petitioner of the right to appeal the decision on his or her petition.”Guillory, 285 Kan. at 228. If anything, the Patton analysis reaffirms that the first Ortiz exception is unavailable to a 60-1507 movant.

Regarding the second Ortiz exception (defendant not furnished with counsel to perfect an appeal), the Patton court clarified the exception is based on the right to counsel under the Sixth Amendment to the United States Constitution and “applies only to defendants who were indigent when they desired to take a timely appeal.”Patton, 287 Kan. at 223. The court recognized that a criminal defendant who had appointed counsel at the district court level is entitled to have appellate counsel appointed. The court explained that a criminal defendant who had retained counsel through sentencing proceedings but can no longer afford to retain counsel for his or her direct appeal must make a timely motion for appointment of appellate counsel.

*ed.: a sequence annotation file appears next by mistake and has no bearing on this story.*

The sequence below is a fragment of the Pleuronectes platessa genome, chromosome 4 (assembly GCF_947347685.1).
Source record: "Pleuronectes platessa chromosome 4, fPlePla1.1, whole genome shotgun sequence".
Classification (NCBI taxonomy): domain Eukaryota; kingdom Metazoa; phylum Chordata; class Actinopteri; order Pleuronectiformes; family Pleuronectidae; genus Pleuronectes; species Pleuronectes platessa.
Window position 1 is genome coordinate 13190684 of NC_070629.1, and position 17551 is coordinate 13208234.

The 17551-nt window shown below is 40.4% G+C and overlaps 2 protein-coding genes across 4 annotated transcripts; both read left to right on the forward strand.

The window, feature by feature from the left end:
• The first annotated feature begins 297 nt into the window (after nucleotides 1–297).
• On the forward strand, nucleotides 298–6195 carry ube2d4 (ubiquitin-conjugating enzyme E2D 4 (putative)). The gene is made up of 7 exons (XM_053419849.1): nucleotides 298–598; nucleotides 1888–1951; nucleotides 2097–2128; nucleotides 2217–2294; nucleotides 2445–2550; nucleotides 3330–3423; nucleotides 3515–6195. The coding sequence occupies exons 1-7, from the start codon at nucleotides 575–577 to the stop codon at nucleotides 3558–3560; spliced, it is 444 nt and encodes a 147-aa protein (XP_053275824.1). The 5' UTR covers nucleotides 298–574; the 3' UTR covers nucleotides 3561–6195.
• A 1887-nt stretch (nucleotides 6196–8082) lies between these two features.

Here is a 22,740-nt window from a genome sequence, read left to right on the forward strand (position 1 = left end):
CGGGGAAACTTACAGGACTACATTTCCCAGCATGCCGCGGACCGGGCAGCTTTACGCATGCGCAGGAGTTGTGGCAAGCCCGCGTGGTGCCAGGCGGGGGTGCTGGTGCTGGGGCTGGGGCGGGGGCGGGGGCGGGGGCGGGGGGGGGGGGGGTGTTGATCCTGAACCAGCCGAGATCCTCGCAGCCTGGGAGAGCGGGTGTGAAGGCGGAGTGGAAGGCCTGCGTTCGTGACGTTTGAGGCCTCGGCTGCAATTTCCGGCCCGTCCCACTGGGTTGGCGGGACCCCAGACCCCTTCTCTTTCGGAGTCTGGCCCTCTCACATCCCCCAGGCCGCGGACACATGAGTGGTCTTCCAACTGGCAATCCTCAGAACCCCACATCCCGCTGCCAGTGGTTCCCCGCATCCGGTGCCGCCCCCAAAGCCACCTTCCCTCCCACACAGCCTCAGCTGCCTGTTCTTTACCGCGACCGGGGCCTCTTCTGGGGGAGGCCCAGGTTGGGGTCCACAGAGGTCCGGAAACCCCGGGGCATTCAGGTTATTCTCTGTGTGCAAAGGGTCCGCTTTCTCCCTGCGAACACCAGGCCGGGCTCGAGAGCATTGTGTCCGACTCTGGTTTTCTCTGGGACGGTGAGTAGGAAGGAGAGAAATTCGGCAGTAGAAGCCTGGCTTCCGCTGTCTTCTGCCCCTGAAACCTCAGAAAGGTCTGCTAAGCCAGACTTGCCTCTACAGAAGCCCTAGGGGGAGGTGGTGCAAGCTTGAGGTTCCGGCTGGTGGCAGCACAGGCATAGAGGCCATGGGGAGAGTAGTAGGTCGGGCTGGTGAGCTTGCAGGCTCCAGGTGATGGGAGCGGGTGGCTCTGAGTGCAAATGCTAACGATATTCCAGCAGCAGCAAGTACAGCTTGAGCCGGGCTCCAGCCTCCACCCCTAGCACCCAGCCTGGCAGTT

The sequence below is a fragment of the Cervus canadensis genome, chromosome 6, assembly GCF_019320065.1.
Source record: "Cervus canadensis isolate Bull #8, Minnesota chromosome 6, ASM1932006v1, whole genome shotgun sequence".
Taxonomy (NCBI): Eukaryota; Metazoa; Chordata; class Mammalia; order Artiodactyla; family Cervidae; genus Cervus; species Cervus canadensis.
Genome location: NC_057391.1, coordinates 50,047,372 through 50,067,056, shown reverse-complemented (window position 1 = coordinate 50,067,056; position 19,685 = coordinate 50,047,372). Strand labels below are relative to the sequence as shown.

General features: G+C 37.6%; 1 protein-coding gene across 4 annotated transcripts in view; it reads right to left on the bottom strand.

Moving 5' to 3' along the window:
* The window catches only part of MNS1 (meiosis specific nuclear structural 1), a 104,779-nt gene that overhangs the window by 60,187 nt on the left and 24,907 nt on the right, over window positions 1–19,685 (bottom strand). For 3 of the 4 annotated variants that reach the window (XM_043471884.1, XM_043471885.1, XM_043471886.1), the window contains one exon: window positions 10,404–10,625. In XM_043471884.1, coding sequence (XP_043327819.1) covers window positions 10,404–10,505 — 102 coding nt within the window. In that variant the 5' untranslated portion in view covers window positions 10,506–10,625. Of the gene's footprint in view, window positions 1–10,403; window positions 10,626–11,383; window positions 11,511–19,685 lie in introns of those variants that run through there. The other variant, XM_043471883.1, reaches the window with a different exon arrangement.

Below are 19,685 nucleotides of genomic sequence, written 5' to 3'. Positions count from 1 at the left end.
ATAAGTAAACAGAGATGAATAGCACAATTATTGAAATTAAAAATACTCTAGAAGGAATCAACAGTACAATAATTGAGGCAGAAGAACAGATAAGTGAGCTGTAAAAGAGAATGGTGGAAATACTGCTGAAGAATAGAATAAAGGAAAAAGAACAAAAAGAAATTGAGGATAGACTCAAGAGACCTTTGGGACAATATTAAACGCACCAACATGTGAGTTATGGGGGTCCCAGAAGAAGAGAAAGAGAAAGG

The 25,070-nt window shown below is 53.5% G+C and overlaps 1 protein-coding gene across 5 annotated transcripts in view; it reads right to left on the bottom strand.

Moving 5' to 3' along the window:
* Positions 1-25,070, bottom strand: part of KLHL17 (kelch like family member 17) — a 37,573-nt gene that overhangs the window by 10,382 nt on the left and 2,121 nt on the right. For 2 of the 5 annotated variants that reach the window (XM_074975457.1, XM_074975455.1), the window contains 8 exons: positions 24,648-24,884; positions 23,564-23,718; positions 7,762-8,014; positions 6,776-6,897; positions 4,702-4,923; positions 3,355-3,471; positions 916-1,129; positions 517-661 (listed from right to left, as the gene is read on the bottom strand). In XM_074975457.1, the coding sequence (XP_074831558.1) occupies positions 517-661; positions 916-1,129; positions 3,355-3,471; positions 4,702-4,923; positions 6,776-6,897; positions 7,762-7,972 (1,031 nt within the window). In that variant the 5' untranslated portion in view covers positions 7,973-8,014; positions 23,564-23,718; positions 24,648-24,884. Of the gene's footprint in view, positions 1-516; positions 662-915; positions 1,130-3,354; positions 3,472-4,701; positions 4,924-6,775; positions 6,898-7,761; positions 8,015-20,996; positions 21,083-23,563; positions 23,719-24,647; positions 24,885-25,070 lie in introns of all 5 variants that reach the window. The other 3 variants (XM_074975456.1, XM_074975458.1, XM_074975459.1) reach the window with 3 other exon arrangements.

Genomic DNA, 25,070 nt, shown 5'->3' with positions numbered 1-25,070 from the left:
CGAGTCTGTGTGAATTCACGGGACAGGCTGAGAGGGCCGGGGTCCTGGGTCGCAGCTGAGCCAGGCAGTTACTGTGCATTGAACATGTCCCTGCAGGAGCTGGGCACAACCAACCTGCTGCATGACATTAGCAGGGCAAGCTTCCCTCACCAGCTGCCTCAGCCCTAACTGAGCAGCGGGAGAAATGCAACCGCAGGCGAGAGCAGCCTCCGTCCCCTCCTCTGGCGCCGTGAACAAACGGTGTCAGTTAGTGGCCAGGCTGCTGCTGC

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Nothing in Patton’s discussion of the second Ortiz exception changed Kansas precedent holding that the Sixth Amendment right to counsel does not apply to a 60-1507 motion. See Robertson v. State, 288 Kan. 217, 228, 201 P.3d 691 (2009) (no constitutional right to effective assistance of counsel in a 60-1507 action); Brown v. State, 278 Kan. 481, 483, 101 P.3d 1201 (2004) (same); Taylor v. State, 251 Kan. 272, 279-80, 834 P.2d 1325 (1992) (no constitutional right to counsel in 60-1507
proceeding), disapproved on other grounds State v. Rice, 261 Kan. 567, 932 P.2d 981 (1997). Nor does Patton change the fact that under certain circumstances, postconviction petitioners are statutorily entitled to have counsel appointed to represent them. See K.S.A. 22-4506(b); Supreme Court Rule 183(m) (2010 Kan. Ct. R. Annot. 255).